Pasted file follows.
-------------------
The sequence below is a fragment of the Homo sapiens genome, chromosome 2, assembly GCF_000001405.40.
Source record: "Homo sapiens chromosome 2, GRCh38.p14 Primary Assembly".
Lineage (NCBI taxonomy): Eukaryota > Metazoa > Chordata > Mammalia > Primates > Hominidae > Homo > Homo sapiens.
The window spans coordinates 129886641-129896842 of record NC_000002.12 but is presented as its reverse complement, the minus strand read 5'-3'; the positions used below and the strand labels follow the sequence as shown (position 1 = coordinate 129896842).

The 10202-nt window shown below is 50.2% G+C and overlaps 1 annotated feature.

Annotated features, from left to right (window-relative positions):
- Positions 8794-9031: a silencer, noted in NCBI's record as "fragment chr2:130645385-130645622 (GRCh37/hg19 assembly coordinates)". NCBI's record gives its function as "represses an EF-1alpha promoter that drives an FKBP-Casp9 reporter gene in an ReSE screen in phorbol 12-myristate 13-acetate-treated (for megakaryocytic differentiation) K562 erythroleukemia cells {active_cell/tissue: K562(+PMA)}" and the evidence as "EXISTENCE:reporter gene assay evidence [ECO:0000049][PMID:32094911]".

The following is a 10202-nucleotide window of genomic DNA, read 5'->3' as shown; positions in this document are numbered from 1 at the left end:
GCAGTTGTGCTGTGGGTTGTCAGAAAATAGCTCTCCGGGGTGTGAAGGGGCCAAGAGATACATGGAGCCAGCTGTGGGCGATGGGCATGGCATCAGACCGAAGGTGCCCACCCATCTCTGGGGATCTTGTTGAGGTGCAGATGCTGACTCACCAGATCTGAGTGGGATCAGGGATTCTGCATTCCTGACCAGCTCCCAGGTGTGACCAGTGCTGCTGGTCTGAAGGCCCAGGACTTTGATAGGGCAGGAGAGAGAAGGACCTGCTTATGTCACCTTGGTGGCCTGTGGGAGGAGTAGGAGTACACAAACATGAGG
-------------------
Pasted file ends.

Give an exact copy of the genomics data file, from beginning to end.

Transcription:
The sequence below is a fragment of the Homo sapiens genome, chromosome 2, assembly GCF_000001405.40.
Source record: "Homo sapiens chromosome 2, GRCh38.p14 Primary Assembly".
Lineage (NCBI taxonomy): Eukaryota > Metazoa > Chordata > Mammalia > Primates > Hominidae > Homo > Homo sapiens.
The window spans coordinates 129886641-129896842 of record NC_000002.12 but is presented as its reverse complement, the minus strand read 5'-3'; the positions used below and the strand labels follow the sequence as shown (position 1 = coordinate 129896842).

The 10202-nt window shown below is 50.2% G+C and overlaps 1 annotated feature.

Annotated features, from left to right (window-relative positions):
- Positions 8794-9031: a silencer, noted in NCBI's record as "fragment chr2:130645385-130645622 (GRCh37/hg19 assembly coordinates)". NCBI's record gives its function as "represses an EF-1alpha promoter that drives an FKBP-Casp9 reporter gene in an ReSE screen in phorbol 12-myristate 13-acetate-treated (for megakaryocytic differentiation) K562 erythroleukemia cells {active_cell/tissue: K562(+PMA)}" and the evidence as "EXISTENCE:reporter gene assay evidence [ECO:0000049][PMID:32094911]".

The following is a 10202-nucleotide window of genomic DNA, read 5'->3' as shown; positions in this document are numbered from 1 at the left end:
GCAGTTGTGCTGTGGGTTGTCAGAAAATAGCTCTCCGGGGTGTGAAGGGGCCAAGAGATACATGGAGCCAGCTGTGGGCGATGGGCATGGCATCAGACCGAAGGTGCCCACCCATCTCTGGGGATCTTGTTGAGGTGCAGATGCTGACTCACCAGATCTGAGTGGGATCAGGGATTCTGCATTCCTGACCAGCTCCCAGGTGTGACCAGTGCTGCTGGTCTGAAGGCCCAGGACTTTGATAGGGCAGGAGAGAGAAGGACCTGCTTATGTCACCTTGGTGGCCTGTGGGAGGAGTAGGAGTACACAAACATGAGG